Prince Albert in a Can

When I was a kid (and not a little kid mind you, but old enough to know better), my friends and I would make prank calls to people randomly chosen from the phone book. I won’t ask if you did that too, because I’m sure we were the only kids in the country who were that bored.

The best part about this mindless pastime was you didn’t know who you had called until they answered. Would it be a cantankerous old man? Would it be an frantic mom with a screaming child in the background? Or maybe it would it be a business! The climax of the prank came at the moment they anwered and you heard, “Hello? Hello?”

I was reminded of my youthful indescretion recently as I was studying the book of Romans trying to decide who the called are, exactly. In Romans 1:6 Paul addresses his letter to all in Rome who are loved by God and are called to be saints. Later in Romans 8:28-30 comes this thorny passage:

And we know that in all things God works for the good of those who love him, who have been called according to his purpose. For those God foreknew he also predestined to be conformed to the likeness of his Son, that he might be the firstborn among many brothers. And those he predestined, he also called; those he called, he also justified; those he justified, he also glorified.

Theologians have begged to differ over the proper interpretation of these words, and the debate has divided denominations doctrinally since the Reformation. It is still nearly impossible for me, a simple person, to understand these verses, especially when we compare those verses to the words of the Great Commission in Matthew 28:19-20:

Therefore go and make disciples of all nations, baptizing them in the name of the Father and of the Son and of the Holy Spirit, and teaching them to obey everything I have commanded you. And surely I am with you always, to the very end of the age.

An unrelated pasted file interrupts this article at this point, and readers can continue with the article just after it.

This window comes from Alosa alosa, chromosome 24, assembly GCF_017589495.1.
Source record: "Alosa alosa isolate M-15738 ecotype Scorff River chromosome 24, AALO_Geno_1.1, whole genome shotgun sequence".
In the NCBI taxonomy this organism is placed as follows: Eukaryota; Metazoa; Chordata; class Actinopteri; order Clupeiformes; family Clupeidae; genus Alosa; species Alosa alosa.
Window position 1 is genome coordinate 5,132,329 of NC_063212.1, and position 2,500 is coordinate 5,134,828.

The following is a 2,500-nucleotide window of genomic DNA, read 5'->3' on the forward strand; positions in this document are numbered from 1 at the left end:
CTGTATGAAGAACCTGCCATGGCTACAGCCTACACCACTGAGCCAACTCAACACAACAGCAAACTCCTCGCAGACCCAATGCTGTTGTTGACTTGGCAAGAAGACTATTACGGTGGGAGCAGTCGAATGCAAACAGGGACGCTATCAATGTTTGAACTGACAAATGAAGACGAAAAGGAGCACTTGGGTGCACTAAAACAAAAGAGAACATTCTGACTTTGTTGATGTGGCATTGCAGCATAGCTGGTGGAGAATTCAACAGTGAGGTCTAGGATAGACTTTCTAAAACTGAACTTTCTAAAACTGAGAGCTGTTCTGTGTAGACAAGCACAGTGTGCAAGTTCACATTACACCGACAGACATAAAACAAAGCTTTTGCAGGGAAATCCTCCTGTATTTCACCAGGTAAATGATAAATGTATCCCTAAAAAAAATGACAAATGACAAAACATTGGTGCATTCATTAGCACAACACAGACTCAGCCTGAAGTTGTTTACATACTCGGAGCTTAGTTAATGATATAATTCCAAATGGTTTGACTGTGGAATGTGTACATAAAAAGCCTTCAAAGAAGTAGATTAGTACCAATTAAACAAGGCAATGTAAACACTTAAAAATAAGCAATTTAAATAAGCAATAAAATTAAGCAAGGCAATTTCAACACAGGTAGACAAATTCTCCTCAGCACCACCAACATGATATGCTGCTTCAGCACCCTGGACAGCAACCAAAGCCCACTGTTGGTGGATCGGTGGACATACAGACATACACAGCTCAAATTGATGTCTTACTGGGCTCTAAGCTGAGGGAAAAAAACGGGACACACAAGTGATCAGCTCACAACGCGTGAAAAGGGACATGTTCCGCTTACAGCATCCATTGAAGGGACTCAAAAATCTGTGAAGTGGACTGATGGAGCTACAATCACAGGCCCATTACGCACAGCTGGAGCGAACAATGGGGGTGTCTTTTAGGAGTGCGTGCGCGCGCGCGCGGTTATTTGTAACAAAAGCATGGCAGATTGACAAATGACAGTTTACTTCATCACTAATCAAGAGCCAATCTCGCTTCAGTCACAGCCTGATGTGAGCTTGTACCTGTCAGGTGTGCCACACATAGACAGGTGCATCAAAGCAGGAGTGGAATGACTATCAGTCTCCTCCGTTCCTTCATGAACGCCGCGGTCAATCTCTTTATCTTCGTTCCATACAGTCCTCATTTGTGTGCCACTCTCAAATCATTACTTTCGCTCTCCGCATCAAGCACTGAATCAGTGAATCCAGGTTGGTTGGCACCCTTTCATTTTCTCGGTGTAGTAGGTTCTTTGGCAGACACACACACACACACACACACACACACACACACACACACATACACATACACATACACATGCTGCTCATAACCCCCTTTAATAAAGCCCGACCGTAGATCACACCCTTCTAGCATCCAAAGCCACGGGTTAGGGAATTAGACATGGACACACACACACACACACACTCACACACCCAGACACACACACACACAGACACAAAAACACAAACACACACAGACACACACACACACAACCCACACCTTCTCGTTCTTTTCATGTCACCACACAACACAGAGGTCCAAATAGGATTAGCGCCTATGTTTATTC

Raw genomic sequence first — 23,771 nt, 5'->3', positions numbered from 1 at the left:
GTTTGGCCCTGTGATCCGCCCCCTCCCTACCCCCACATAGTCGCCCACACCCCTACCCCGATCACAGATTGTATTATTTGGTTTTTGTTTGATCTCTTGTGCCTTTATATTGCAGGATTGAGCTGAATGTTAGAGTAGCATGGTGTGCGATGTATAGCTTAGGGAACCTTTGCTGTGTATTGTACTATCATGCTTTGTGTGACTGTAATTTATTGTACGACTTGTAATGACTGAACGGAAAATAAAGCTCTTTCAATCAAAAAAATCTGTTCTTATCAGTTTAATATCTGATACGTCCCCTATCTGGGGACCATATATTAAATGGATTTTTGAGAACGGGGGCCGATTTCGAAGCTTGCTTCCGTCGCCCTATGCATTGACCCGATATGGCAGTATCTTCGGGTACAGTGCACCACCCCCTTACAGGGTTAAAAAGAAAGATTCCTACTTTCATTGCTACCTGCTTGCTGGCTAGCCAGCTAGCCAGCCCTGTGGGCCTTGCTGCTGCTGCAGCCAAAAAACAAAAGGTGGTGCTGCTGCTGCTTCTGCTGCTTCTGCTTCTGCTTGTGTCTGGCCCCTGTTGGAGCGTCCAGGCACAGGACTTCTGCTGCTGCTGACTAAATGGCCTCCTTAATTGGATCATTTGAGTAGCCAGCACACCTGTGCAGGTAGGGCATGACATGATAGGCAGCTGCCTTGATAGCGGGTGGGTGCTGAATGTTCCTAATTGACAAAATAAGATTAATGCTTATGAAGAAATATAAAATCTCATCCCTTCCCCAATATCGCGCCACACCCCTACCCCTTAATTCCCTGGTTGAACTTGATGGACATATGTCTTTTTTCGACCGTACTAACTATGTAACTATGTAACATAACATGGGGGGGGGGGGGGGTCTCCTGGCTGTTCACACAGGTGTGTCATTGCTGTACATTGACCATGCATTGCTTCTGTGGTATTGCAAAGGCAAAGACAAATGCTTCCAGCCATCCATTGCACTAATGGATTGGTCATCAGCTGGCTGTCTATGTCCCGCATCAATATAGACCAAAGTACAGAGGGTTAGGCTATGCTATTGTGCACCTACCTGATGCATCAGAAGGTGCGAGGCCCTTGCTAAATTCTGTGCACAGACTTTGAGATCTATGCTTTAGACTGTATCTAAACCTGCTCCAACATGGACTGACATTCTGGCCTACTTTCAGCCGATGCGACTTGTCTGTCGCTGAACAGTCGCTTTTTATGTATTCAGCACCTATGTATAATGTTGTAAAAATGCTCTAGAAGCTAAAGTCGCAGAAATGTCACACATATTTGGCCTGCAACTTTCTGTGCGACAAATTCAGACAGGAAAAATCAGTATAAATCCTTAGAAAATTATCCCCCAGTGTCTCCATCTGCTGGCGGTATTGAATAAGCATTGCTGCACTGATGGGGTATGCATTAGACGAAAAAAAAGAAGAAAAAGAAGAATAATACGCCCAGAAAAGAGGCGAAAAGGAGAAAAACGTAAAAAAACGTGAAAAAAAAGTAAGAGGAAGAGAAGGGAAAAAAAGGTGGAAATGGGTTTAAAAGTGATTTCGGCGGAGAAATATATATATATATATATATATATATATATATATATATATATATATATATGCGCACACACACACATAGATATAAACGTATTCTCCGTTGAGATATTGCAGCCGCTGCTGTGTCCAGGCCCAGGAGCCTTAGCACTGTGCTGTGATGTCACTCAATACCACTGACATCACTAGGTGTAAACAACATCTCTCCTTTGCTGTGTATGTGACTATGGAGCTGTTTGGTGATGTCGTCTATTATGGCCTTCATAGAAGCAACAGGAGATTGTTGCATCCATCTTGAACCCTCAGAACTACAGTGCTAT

We generally interpret this verse in Matthew to mean we should spread the gospel to convert unbelievers to Christianity (though I tend to dispute that interpretatoin – a subject for a different day), yet it does beg the question: why do we work to spread the gospel if God has already decided who He will call to hear it?

I mean, if there are certain people whom God has called but He has not called everyone, then why doesn't He sift the wheat from the chaff for us so we can spread the Gospel more easily? If I knew I was preaching to the future Sunday choir, I could preach the Lord’s praises like Billy Graham. On the other hand, just the thought of presenting the Good News to a defensive rebel who will resist the message until Jesus comes again strikes dread in my heart.

How do I resolve this dilemma?

Well, the memory of my childhood prank brought me an answer of sorts. I think the reason we continue to go into all the world preaching the Gospel is because we don’t know what number God will dial, and therefore we won’t know who He is calling until someone says, “Hello? Hello?” I also know God doesn't call random numbers like I did. He dials His numbers with a divine purpose, so I can be sure that when His call prompts a "Hello?", it will lead to a fruitful conversation.

We are, therefore, Christ's ambassadors, as though God were making his appeal through us. We implore you on Christ's behalf: Be reconciled to God. - 2Corinthians 5:20

What are you waiting for? Grab the white pages and get dialing!